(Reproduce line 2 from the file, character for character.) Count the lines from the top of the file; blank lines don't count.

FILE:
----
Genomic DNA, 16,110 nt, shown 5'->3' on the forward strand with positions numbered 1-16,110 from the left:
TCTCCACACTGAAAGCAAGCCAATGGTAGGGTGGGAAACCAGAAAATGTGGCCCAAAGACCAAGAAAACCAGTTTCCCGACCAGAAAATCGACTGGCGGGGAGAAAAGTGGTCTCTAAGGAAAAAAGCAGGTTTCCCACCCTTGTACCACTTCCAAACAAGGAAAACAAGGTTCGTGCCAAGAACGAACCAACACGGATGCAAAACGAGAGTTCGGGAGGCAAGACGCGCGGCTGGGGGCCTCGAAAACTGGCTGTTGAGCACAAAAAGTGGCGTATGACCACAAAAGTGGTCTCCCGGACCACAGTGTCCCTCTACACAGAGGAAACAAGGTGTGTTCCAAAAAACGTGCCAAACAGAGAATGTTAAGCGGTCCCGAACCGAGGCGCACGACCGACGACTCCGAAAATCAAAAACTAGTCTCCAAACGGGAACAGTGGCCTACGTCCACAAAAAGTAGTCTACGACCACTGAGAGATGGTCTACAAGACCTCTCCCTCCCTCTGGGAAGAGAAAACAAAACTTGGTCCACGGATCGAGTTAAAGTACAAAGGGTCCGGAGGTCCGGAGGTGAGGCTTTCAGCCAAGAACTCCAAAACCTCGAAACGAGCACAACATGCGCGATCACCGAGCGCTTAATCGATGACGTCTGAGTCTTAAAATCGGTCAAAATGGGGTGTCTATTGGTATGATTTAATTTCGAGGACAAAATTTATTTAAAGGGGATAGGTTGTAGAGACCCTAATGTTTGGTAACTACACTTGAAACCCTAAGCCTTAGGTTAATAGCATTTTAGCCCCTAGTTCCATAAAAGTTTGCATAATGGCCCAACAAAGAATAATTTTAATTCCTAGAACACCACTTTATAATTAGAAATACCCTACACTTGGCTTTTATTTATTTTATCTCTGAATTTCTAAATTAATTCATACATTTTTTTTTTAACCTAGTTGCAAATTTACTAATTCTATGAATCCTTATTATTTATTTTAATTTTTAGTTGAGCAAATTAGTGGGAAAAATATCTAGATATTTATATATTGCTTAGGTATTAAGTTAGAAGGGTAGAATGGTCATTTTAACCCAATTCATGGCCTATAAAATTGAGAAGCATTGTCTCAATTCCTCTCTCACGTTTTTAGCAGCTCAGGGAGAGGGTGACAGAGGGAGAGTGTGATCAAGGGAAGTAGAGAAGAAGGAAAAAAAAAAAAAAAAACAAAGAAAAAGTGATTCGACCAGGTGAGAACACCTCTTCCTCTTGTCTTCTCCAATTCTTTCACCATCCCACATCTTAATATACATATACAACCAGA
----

TCTCCACACTGAAAGCAAGCCAATGGTAGGGTGGGAAACCAGAAAATGTGGCCCAAAGACCAAGAAAACCAGTTTCCCGACCAGAAAATCGACTGGCGGGGAGAAAAGTGGTCTCTAAGGAAAAAAGCAGGTTTCCCACCCTTGTACCACTTCCAAACAAGGAAAACAAGGTTCGTGCCAAGAACGAACCAACACGGATGCAAAACGAGAGTTCGGGAGGCAAGACGCGCGGCTGGGGGCCTCGAAAACTGGCTGTTGAGCACAAAAAGTGGCGTATGACCACAAAAGTGGTCTCCCGGACCACAGTGTCCCTCTACACAGAGGAAACAAGGTGTGTTCCAAAAAACGTGCCAAACAGAGAATGTTAAGCGGTCCCGAACCGAGGCGCACGACCGACGACTCCGAAAATCAAAAACTAGTCTCCAAACGGGAACAGTGGCCTACGTCCACAAAAAGTAGTCTACGACCACTGAGAGATGGTCTACAAGACCTCTCCCTCCCTCTGGGAAGAGAAAACAAAACTTGGTCCACGGATCGAGTTAAAGTACAAAGGGTCCGGAGGTCCGGAGGTGAGGCTTTCAGCCAAGAACTCCAAAACCTCGAAACGAGCACAACATGCGCGATCACCGAGCGCTTAATCGATGACGTCTGAGTCTTAAAATCGGTCAAAATGGGGTGTCTATTGGTATGATTTAATTTCGAGGACAAAATTTATTTAAAGGGGATAGGTTGTAGAGACCCTAATGTTTGGTAACTACACTTGAAACCCTAAGCCTTAGGTTAATAGCATTTTAGCCCCTAGTTCCATAAAAGTTTGCATAATGGCCCAACAAAGAATAATTTTAATTCCTAGAACACCACTTTATAATTAGAAATACCCTACACTTGGCTTTTATTTATTTTATCTCTGAATTTCTAAATTAATTCATACATTTTTTTTTTAACCTAGTTGCAAATTTACTAATTCTATGAATCCTTATTATTTATTTTAATTTTTAGTTGAGCAAATTAGTGGGAAAAATATCTAGATATTTATATATTGCTTAGGTATTAAGTTAGAAGGGTAGAATGGTCATTTTAACCCAATTCATGGCCTATAAAATTGAGAAGCATTGTCTCAATTCCTCTCTCACGTTTTTAGCAGCTCAGGGAGAGGGTGACAGAGGGAGAGTGTGATCAAGGGAAGTAGAGAAGAAGGAAAAAAAAAAAAAAAAACAAAGAAAAAGTGATTCGACCAGGTGAGAACACCTCTTCCTCTTGTCTTCTCCAATTCTTTCACCATCCCACATCTTAATATACATATACAACCAGA